unjustified lapses blamed on the political party UFD/Ere nouvelle.
ON THE PRINCIPLES GOVERNING THE RIGHT TO A FAIR TRIAL
33. The Complainant contends that the Mauritanian Courts are in violation of
the provisions of Article 7 (a) of the African Charter which stipulates:
"Every individual shall have the right to have his cause heard. This
comprises the right to an appeal to competent national organs against acts
violating his fundamental rights as recognised and guaranteed by
conventions, laws, regulations and customs in force."
34. The Complainant alleges that the dissolution of the main Mauritanian
opposition Party UFD/EN, the seizing of its assets and the conditions in
which the measure has been confirmed by the highest Court in the land have
violated the relevant provisions of the African Charter and other
Conventions to which the country is signatory.
35. The Complainant contends that these violations are both procedural and
substantial. Procedural, because the basic rules and principles of a fair
hearing were not respected during the hearing. Substantial, because the
dissolution of the UFD/EN party violated the right of association and
freedom of expression of the members and leaders of this political party and
violated the principles of democracy outlined in the African Charter.
36. The Complainant alleges that the procedure before the administrative
chamber of the Supreme Court did not respect the principles relative to the
right to a fair hearing in particular that which is relative to two-tier
proceedings. The Complainant also alleges that from the investigation of the
case up to the public hearing which decided the on destiny of the UFD/EN,
the principles of inter parties had not been respected and that the final
ruling by the Judge did not contain pertinent legal arguments justifying the
dissolution of the said party.
37. The Respondent State emphasises that the judicial examples and arguments
and all the documentation on the right to a fair hearing raised by the
Complainant are only applicable in a penal case. The Respondent State
imagines evidently that the accusations levelled against the UFD/EN may well
have a penal qualification according to the law governing the activities of
Political Parties, but this is not enough to give this case a penal
character since no penal lawsuit had been brought against the leaders of the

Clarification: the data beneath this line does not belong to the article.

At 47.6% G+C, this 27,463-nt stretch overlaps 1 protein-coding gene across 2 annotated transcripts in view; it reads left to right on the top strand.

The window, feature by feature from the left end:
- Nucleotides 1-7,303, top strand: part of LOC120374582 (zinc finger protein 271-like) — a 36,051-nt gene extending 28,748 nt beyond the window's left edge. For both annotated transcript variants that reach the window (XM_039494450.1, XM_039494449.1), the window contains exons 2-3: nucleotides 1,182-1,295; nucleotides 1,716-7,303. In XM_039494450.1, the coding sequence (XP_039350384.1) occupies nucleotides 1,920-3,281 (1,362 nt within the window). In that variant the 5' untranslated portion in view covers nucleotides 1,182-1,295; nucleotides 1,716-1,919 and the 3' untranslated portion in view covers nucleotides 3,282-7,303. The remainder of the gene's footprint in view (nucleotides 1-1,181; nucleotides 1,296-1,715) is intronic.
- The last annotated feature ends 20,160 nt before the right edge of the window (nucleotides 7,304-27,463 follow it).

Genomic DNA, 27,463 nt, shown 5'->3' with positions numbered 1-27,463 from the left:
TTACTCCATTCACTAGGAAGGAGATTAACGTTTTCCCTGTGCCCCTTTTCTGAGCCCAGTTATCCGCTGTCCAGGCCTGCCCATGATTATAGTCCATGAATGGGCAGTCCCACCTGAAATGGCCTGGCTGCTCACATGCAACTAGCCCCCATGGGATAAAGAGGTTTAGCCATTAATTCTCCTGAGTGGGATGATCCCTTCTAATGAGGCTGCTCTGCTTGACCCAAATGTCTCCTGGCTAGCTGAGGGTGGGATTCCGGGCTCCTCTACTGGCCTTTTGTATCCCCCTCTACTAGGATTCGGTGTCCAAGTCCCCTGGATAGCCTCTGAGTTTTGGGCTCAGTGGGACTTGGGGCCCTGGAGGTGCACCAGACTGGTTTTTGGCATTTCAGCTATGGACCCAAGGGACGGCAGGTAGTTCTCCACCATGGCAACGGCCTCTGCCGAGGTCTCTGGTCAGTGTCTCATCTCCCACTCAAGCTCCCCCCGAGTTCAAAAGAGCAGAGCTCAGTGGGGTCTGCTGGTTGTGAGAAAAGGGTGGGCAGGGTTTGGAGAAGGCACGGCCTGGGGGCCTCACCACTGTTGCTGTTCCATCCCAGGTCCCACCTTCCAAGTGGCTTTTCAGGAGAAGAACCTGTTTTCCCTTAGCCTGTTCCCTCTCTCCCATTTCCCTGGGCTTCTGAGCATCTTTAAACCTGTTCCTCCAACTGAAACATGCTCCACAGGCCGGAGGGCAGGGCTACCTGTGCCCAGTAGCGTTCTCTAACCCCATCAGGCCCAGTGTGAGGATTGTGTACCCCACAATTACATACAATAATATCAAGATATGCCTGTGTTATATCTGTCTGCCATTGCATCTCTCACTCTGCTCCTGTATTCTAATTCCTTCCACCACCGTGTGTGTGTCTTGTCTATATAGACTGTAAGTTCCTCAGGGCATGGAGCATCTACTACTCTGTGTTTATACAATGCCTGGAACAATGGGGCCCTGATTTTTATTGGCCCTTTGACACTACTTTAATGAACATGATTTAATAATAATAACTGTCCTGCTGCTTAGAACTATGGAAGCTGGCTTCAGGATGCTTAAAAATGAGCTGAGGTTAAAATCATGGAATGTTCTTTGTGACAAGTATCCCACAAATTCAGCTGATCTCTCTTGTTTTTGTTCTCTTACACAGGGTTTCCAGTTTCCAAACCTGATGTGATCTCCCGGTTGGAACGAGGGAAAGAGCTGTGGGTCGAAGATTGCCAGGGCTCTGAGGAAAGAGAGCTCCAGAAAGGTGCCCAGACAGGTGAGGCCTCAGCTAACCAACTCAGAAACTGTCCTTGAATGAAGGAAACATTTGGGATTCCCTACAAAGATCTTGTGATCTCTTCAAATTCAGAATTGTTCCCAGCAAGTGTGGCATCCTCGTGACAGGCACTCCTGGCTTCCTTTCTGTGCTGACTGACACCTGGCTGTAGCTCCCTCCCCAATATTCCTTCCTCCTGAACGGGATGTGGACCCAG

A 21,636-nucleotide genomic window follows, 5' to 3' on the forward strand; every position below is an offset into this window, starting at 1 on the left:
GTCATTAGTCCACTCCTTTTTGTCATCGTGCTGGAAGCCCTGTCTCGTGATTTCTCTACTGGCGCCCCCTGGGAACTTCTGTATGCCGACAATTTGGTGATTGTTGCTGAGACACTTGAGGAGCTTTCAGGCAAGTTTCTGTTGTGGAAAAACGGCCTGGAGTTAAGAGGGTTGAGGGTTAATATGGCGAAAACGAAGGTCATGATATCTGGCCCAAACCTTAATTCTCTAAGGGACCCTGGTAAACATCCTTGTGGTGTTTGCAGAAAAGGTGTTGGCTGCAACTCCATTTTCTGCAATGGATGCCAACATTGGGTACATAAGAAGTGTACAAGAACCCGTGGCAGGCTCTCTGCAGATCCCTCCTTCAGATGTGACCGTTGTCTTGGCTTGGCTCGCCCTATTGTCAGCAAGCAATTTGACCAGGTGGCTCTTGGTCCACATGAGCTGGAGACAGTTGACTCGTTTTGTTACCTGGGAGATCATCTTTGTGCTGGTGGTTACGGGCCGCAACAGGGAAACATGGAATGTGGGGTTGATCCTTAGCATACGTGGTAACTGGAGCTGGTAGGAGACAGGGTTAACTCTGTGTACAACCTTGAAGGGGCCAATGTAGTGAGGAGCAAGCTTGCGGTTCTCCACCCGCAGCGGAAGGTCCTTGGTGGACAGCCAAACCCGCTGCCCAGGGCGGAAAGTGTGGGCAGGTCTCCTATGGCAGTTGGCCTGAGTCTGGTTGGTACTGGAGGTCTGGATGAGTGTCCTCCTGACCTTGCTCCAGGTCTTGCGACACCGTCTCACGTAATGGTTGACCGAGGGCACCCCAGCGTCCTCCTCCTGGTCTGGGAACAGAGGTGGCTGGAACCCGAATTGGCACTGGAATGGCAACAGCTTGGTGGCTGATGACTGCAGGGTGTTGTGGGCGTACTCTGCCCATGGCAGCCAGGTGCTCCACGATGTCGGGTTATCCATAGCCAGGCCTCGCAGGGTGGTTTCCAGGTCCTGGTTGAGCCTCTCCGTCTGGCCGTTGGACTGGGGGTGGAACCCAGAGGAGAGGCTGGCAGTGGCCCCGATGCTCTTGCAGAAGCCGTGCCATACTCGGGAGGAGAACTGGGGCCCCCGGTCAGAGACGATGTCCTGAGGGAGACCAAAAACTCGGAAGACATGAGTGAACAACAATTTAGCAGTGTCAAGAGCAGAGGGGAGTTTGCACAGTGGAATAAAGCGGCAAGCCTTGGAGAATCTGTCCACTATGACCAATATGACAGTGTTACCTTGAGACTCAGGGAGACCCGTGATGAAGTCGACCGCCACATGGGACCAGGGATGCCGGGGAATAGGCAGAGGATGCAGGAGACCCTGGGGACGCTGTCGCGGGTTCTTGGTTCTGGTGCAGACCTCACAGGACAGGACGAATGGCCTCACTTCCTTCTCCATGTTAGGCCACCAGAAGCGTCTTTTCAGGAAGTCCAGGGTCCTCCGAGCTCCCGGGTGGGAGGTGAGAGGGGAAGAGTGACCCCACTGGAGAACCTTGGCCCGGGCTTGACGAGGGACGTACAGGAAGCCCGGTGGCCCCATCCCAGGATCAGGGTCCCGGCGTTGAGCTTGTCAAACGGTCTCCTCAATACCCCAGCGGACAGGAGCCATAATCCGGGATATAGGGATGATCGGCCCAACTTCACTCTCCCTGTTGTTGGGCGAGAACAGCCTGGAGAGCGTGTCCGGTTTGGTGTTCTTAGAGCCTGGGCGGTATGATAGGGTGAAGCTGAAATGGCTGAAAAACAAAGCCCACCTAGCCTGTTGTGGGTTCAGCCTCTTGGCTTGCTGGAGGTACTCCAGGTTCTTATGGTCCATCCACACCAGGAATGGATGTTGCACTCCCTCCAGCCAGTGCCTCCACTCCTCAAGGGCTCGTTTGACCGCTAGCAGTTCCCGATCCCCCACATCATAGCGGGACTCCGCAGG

38. The Respondent State indicates that concerning the respect for the
principle of two-tier proceedings, which consists of bringing the entire
dossier of the merits of a case before a differently composed higher legal
authority for examination, it is established that it concerns a broad based
rule which can be widely applied, notably in penal cases. This principle
forms the basis of proper administration of justice and allows the
well-intentioned applicant to obtain the guarantee of a correct application
of the Law.
39. The fact remains however that, as stipulated by Article 7 (a) of the
African Charter, every individual has the right to have his cause heard,
which includes: "...The right to appeal to competent national organs..."
40. In this particular case, and in conformity with Article 26 of the Decree
91-024 of the 25th July 1991 governing the activities of political parties,
the Respondent State underscores the fact that the competent legal authority
to examine the legality and validity of a Decree passed by the Prime
Minister of the Islamic Republic of Mauritania is the Administrative Chamber
of the Supreme Court, according to the procedure in force in this country.
However, the Supreme Court is the highest authority in the Mauritanian legal
system and in the matter of appeal against decisions taken by the
administrative authorities; the existing procedure requires that annulment
takes place only as a first and last resort.
41. Finally, it means that the Mauritanian legislator, like other similar
legislations, has given exclusive authority to the highest legal body in the
country due to the legal and Political importance of the matter relative to
the dissolution of a Political Party. It is before this high authority that
the entire Mauritanian legislative system is built and it is here that the
uniform rules for applying the Law in this country, in all fields, are
42. Concerning the respect for the principle of judgement after due hearing,
the Respondent State maintains that the Complainant never mentioned in his
written submissions, any opposition to or complaint against the holding of
audiences, or of the quality of the representation and the defense of the
political party which was dissolved before the Mauritanian legal
43. After having studied the comments made by the Complainant and the
Respondent State, it is well established that the representatives of the
UFD/Ere nouvelle received, in good time, all the notifications of the
actions and documents relating to this litigation, and had had access to the
entire dossier of the case to study all the points and make the relevant
criticisms both in writing and by oral advocacy before the competent legal
44. However, regarding this particular case, the parties before the